From a fatherless street kid to father-figure for refugee children, one man tells about God's incredible work in his life and in Lebanon.
Muhammad’s father died when he was young, and he grew up more or less on Beirut’s streets. His mother sent him to a nearby church’s Sunday school in hopes that it would keep him out of trouble.
As he grew older, he had more and more questions for the Sunday school teachers who seemed like the only people in his world with the patience and kindness to listen.
He tried to be a good Muslim and study the Quran, but he was disturbed by what he found in it.
Islamic scriptures talked about men taking many wives and killing those who disagreed with Muslims. All around Muhammad was the chaos and violence of those who were following these instructions, and all he could think about was the peace and love he found in the Christian Sunday school.
At 14, he accepted Christ as his savior and God. When his mother found out, she told him, “Choose between your false religion and your mother. You can’t have both.”
Muhammad chose to leave.
Desperate for Hope
God set ablaze a passion in Muhammad’s heart for his people. He began sharing the gospel with anyone who would listen. Several times, infuriated Muslims tried to kill him, and he barely escaped. Once his church’s pastor sent him to a boarding school outside of town because so many people were hunting for him.
Then one of his friends who often evangelized with him was murdered, and his pastor told him, “We’re sending you to school in America. There you will be safe.”
Muhammad hated it. All he wanted to do was go back home and tell his people about Jesus Christ.
Finally, he graduated and flew straight back to Beirut.
He discovered that his old church’s pastor was missing and only four or five people still attended. Lebanon’s civil war between Palestinians and Christians was at its height, and persecution was fierce. People were shot in the streets and hunted down by furious radicals.
Over 250,000 people died during the years of conflict.
Meanwhile, Muhammad took over the church, and within a year it had about 150 attendees. With death constantly breathing down their necks, people were desperate for hope and a sense of purpose.
A Church and a Mosque
Muhammad’s own life wasn’t without struggles. He got married, handed the church over to another pastor and began pursuing a highly lucrative business career. However, he felt God insisting in his spirit, “Go claim the land.”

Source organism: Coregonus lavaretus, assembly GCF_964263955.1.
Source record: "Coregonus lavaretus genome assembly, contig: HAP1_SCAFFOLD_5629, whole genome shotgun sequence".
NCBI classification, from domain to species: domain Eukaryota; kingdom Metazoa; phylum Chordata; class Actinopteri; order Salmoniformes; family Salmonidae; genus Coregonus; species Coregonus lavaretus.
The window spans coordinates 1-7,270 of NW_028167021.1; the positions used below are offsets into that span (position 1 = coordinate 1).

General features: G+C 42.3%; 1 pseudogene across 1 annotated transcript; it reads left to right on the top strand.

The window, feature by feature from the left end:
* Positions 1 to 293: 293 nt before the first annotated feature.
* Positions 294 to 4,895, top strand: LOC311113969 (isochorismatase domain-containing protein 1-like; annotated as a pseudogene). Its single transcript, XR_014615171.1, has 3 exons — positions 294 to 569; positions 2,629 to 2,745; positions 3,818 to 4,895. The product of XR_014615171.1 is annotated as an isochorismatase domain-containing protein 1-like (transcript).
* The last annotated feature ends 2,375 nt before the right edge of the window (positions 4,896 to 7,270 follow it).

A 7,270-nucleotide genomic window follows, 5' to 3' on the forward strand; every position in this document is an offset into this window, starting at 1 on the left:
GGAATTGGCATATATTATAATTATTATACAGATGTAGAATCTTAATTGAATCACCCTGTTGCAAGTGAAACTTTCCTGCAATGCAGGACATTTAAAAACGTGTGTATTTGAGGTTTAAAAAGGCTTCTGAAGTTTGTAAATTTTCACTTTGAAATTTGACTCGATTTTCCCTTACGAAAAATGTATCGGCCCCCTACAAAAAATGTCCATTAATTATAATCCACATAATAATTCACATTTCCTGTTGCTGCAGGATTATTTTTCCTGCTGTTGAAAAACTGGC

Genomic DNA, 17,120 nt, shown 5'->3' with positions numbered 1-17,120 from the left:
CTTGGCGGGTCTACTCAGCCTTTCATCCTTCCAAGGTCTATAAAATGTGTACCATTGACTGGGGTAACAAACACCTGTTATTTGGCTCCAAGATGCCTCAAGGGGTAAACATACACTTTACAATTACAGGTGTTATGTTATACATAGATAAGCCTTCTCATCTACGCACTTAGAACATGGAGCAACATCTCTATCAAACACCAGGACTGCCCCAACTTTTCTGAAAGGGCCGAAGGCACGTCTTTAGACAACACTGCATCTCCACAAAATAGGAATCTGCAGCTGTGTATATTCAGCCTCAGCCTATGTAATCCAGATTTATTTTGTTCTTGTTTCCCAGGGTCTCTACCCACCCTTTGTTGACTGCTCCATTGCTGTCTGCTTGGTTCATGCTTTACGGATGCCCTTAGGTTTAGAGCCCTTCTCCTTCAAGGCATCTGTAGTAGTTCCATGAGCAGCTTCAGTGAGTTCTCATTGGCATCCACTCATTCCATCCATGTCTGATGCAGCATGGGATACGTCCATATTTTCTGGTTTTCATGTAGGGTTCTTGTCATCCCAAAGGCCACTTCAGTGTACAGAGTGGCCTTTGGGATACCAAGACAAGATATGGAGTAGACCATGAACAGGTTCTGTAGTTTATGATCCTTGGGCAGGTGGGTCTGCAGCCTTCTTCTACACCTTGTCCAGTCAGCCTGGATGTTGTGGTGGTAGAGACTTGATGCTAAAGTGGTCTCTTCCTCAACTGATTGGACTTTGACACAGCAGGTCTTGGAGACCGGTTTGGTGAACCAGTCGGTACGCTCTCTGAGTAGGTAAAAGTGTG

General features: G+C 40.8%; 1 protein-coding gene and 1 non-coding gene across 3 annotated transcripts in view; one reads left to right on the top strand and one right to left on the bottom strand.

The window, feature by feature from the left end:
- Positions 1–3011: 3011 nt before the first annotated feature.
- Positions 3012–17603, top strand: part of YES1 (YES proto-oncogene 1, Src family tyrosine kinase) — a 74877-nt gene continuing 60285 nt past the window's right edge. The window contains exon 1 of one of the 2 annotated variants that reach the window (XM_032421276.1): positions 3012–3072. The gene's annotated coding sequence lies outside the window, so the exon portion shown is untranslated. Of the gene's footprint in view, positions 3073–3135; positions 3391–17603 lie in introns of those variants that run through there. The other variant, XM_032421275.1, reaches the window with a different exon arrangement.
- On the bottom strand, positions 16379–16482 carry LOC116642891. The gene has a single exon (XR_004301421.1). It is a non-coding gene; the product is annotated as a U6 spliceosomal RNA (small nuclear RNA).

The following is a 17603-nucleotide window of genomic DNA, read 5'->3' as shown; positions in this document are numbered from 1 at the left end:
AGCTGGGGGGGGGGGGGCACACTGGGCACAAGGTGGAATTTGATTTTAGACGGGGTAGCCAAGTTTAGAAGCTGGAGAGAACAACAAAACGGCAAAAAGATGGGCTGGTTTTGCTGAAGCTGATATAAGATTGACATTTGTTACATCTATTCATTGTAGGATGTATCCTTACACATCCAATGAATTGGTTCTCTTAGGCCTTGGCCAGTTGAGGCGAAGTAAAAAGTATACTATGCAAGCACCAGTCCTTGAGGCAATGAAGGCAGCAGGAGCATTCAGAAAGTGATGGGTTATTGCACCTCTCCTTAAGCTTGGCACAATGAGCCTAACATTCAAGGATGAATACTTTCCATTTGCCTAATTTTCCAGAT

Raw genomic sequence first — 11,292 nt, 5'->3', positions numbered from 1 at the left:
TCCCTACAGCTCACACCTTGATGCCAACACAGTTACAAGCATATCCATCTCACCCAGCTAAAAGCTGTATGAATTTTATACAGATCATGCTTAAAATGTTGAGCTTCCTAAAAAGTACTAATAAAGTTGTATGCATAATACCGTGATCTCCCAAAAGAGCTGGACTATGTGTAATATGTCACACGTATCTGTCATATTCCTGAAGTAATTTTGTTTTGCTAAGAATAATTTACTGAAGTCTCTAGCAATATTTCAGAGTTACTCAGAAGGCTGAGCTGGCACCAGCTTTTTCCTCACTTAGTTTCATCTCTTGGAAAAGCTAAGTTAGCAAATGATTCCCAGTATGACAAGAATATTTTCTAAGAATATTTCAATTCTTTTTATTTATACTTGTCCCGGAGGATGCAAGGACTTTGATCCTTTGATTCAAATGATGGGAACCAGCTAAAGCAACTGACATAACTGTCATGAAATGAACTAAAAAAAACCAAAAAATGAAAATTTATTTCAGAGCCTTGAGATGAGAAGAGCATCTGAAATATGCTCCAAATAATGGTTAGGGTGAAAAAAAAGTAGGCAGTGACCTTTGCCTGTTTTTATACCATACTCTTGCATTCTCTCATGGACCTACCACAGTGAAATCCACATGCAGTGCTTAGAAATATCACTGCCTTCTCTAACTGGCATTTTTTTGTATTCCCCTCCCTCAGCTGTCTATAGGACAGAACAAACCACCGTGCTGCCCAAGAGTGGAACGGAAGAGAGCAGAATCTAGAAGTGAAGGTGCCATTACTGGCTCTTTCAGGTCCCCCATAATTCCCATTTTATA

Finally, he told his wife that he felt God was calling them to start a church in another city, one run by Hezbollah, a radical Muslim Shia group.
“You’re crazy,” she responded, but then she prayed about it and came back. “Okay, we’re going. We’re doing this crazy thing.”
They opened their church a stone’s throw from a Shiite mosque.
Within eight months, around 100 people were attending the church, and their neighbor Shiites were livid. First, they destroyed the church’s sign. When that failed to stop anything, they vandalized the church’s van. Muhammad and his wife paid to fix the damages and kept working.
His wife drove the van to pick up children for their Sunday school, much like the one Muhammad himself had attended once. As she was nearing the church, however, people darted out of the mosque and began throwing rocks at the van.
One man took a stone and smashed the window then yanked the driver’s side door open. Muhammad’s wife screamed as they began to hit her. Her attackers shouted at the children, “Leave the car! Don’t go into the infidel church.”
Upset, Muhammad hired a lawyer to settle matters, but then the leaders of the mosque approached him, apologizing for the attacks and damages.
“Fine. The expenses I’ll forgive,” Muhammad told them. “But don’t touch my wife or the children again.”
Investing in the Future
The Arab Spring struck next, and suddenly their entire land was embroiled in war. Lebanon, with its population of about 4 million people, suddenly had 2 million Syrian refugees and 1 million Palestinian refugees flooding over the borders.
Before they knew it, Muhammad and his wife’s church was overflowing with people in desperate need, many of whom had fled with nothing but the clothes on their backs.
“All of these people suddenly have no home, and many of the women have lost their husbands,” Muhammad said, laying out the full scope of the problem. “They can’t work in Lebanon; their children either aren’t allowed or can’t afford to go to school. The refugee crisis is the worst human tragedy since World War II.”
Their church currently sponsors 200 refugee children to go to school, paying for their entrance fees, transportation and school supplies. They also opened summer camps that take between 100 and 150 children every week to play games, eat good food and learn about God who loves and cares for them.
“These children are either the criminals or the Christians of the future,” Muhammad explained passionately. “If the church does not invest in them, the devil will.”
Supported by World Challenge, Muhammad and his wife and their ministry leaders are pressing forward into new neighborhoods and refugee camps to reach people with hope and light.